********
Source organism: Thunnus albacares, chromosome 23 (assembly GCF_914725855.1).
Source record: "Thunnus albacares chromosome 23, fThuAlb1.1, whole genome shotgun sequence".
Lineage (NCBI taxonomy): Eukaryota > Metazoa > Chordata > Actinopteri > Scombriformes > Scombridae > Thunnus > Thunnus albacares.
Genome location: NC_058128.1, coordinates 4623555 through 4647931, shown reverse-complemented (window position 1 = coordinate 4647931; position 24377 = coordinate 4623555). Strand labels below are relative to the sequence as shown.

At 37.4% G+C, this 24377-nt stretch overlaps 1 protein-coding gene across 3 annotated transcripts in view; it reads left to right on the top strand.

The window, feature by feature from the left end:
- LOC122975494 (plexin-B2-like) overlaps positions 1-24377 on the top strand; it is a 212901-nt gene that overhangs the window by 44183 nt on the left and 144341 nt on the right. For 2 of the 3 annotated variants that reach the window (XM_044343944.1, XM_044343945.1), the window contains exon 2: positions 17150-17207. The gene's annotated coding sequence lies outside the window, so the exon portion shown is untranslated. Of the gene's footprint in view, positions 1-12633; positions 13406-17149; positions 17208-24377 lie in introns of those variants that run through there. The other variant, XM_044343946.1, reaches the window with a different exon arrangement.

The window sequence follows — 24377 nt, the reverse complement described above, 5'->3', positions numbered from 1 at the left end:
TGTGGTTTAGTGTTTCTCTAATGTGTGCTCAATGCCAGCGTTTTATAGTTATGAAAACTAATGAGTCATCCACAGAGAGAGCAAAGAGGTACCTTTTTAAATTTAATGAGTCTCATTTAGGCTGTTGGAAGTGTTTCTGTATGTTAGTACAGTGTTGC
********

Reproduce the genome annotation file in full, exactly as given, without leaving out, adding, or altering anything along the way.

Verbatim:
Source organism: Thunnus albacares, chromosome 23 (assembly GCF_914725855.1).
Source record: "Thunnus albacares chromosome 23, fThuAlb1.1, whole genome shotgun sequence".
Lineage (NCBI taxonomy): Eukaryota > Metazoa > Chordata > Actinopteri > Scombriformes > Scombridae > Thunnus > Thunnus albacares.
Genome location: NC_058128.1, coordinates 4623555 through 4647931, shown reverse-complemented (window position 1 = coordinate 4647931; position 24377 = coordinate 4623555). Strand labels below are relative to the sequence as shown.

At 37.4% G+C, this 24377-nt stretch overlaps 1 protein-coding gene across 3 annotated transcripts in view; it reads left to right on the top strand.

The window, feature by feature from the left end:
- LOC122975494 (plexin-B2-like) overlaps positions 1-24377 on the top strand; it is a 212901-nt gene that overhangs the window by 44183 nt on the left and 144341 nt on the right. For 2 of the 3 annotated variants that reach the window (XM_044343944.1, XM_044343945.1), the window contains exon 2: positions 17150-17207. The gene's annotated coding sequence lies outside the window, so the exon portion shown is untranslated. Of the gene's footprint in view, positions 1-12633; positions 13406-17149; positions 17208-24377 lie in introns of those variants that run through there. The other variant, XM_044343946.1, reaches the window with a different exon arrangement.

The window sequence follows — 24377 nt, the reverse complement described above, 5'->3', positions numbered from 1 at the left end:
TGTGGTTTAGTGTTTCTCTAATGTGTGCTCAATGCCAGCGTTTTATAGTTATGAAAACTAATGAGTCATCCACAGAGAGAGCAAAGAGGTACCTTTTTAAATTTAATGAGTCTCATTTAGGCTGTTGGAAGTGTTTCTGTATGTTAGTACAGTGTTGC